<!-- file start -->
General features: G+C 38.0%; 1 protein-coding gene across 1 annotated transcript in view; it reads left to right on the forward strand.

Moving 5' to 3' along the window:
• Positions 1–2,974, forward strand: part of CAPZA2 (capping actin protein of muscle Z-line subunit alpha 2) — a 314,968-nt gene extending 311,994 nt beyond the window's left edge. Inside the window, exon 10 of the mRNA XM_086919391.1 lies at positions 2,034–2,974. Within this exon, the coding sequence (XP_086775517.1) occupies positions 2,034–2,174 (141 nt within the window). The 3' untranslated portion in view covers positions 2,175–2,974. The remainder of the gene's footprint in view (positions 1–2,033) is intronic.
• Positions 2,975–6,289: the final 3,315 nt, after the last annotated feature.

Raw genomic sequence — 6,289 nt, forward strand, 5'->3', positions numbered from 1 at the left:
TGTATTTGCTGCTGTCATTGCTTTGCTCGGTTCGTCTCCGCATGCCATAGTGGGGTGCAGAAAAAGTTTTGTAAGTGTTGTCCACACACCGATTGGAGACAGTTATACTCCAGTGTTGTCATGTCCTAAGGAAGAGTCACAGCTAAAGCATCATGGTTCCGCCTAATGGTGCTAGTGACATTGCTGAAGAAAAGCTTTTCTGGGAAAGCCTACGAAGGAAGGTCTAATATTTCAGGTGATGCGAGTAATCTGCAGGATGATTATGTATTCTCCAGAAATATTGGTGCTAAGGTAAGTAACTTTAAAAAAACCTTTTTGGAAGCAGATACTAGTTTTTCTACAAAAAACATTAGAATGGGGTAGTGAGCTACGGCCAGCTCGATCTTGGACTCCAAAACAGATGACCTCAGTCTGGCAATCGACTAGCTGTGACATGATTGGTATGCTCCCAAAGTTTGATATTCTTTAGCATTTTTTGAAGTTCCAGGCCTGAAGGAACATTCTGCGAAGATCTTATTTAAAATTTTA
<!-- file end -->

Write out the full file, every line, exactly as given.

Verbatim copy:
General features: G+C 38.0%; 1 protein-coding gene across 1 annotated transcript in view; it reads left to right on the forward strand.

Moving 5' to 3' along the window:
• Positions 1–2,974, forward strand: part of CAPZA2 (capping actin protein of muscle Z-line subunit alpha 2) — a 314,968-nt gene extending 311,994 nt beyond the window's left edge. Inside the window, exon 10 of the mRNA XM_086919391.1 lies at positions 2,034–2,974. Within this exon, the coding sequence (XP_086775517.1) occupies positions 2,034–2,174 (141 nt within the window). The 3' untranslated portion in view covers positions 2,175–2,974. The remainder of the gene's footprint in view (positions 1–2,033) is intronic.
• Positions 2,975–6,289: the final 3,315 nt, after the last annotated feature.

Raw genomic sequence — 6,289 nt, forward strand, 5'->3', positions numbered from 1 at the left:
TGTATTTGCTGCTGTCATTGCTTTGCTCGGTTCGTCTCCGCATGCCATAGTGGGGTGCAGAAAAAGTTTTGTAAGTGTTGTCCACACACCGATTGGAGACAGTTATACTCCAGTGTTGTCATGTCCTAAGGAAGAGTCACAGCTAAAGCATCATGGTTCCGCCTAATGGTGCTAGTGACATTGCTGAAGAAAAGCTTTTCTGGGAAAGCCTACGAAGGAAGGTCTAATATTTCAGGTGATGCGAGTAATCTGCAGGATGATTATGTATTCTCCAGAAATATTGGTGCTAAGGTAAGTAACTTTAAAAAAACCTTTTTGGAAGCAGATACTAGTTTTTCTACAAAAAACATTAGAATGGGGTAGTGAGCTACGGCCAGCTCGATCTTGGACTCCAAAACAGATGACCTCAGTCTGGCAATCGACTAGCTGTGACATGATTGGTATGCTCCCAAAGTTTGATATTCTTTAGCATTTTTTGAAGTTCCAGGCCTGAAGGAACATTCTGCGAAGATCTTATTTAAAATTTTA